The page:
It’s so warm in Alaska, the famous Iditarod dog-sled race had to ship in snow

For the first time in the history of the event, organizers of the Iditarod sled dog race in Alaska will have to ship in snow due to unseasonably warm weather.

The traditional start to the famous, 1,000 mile race from Anchorage to Nome begins with a ceremonial trot through downtown Anchorage — but this year race officials will have to improvise to make it work.

The organizers will import 300 cubic yards of snow from Fairbanks — which is 350 miles to the north — via the Alaska Railroad to be distributed prior to the event on Saturday.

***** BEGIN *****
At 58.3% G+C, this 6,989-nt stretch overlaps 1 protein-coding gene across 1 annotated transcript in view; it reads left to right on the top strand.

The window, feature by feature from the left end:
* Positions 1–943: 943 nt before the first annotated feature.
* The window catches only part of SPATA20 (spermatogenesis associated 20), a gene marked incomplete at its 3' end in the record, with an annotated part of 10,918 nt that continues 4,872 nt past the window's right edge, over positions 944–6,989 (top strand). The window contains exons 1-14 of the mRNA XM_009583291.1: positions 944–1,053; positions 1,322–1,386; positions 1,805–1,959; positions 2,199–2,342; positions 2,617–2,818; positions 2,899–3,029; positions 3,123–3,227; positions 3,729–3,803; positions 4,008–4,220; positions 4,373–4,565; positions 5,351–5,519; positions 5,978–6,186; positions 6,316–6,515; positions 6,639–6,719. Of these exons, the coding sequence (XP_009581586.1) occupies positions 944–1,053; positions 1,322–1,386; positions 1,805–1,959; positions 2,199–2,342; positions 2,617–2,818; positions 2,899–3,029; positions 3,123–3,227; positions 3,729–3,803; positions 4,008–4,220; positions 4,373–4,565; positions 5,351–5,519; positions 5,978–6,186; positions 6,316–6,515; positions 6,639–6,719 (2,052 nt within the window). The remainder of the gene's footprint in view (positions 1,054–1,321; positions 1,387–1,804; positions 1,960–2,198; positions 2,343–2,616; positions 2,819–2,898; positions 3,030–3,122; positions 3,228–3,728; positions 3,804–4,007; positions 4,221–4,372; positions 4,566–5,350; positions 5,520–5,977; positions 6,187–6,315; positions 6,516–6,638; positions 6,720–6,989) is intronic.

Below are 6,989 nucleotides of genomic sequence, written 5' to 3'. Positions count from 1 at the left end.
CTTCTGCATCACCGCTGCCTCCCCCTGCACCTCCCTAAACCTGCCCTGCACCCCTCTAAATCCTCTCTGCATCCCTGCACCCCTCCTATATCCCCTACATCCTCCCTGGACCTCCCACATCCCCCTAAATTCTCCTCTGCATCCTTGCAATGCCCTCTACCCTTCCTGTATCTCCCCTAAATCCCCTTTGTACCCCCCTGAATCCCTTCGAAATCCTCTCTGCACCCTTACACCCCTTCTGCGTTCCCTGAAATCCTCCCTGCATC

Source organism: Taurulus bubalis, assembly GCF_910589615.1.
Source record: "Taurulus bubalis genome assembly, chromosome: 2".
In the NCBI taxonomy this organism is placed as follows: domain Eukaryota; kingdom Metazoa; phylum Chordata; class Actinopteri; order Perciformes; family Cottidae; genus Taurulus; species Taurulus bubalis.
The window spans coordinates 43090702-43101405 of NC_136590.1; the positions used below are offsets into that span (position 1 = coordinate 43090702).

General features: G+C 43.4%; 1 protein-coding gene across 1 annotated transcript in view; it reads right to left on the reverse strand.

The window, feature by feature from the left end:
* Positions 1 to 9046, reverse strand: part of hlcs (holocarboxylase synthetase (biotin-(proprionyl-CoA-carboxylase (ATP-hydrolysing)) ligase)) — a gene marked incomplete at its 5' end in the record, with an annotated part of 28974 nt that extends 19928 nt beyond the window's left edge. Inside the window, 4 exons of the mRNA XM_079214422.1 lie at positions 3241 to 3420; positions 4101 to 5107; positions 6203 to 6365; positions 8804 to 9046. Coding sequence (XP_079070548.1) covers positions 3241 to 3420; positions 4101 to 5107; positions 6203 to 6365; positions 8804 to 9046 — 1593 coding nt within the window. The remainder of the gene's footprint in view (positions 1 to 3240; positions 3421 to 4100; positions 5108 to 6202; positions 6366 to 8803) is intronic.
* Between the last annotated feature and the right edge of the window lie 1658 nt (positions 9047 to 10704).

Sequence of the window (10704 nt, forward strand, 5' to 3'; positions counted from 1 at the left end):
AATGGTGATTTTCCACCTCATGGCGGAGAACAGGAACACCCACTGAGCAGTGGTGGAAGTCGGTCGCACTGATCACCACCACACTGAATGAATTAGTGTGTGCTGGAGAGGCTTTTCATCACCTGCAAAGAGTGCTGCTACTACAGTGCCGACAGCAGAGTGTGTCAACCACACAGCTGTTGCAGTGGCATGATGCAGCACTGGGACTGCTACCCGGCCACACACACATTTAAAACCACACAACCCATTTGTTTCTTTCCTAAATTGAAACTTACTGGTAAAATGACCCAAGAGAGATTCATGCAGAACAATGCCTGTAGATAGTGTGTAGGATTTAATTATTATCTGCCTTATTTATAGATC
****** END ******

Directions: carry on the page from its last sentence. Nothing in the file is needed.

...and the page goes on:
According to Tim Sullivan, the spokesperson for the Alaska Railroad and a resident of Anchorage, the company has been in conversation with Iditarod officials all season.

“It’s been a warm and snow-free winter,” Sullivan said. “It’s been in the 40s all week.”

The railroad will attach seven cars full of snow collected in their Fairbanks rail yard to a southbound freight train later this week, with no charge to the race, Sullivan said.

Anchorage is so snow-starved it has to haul snow in by train for Iditarod start

— Alaska Dispatch News (@adndotcom) March 1, 2016

This is the third warm year in a row for Anchorage, which recently broke a local record for its most consecutive days without snowfall.

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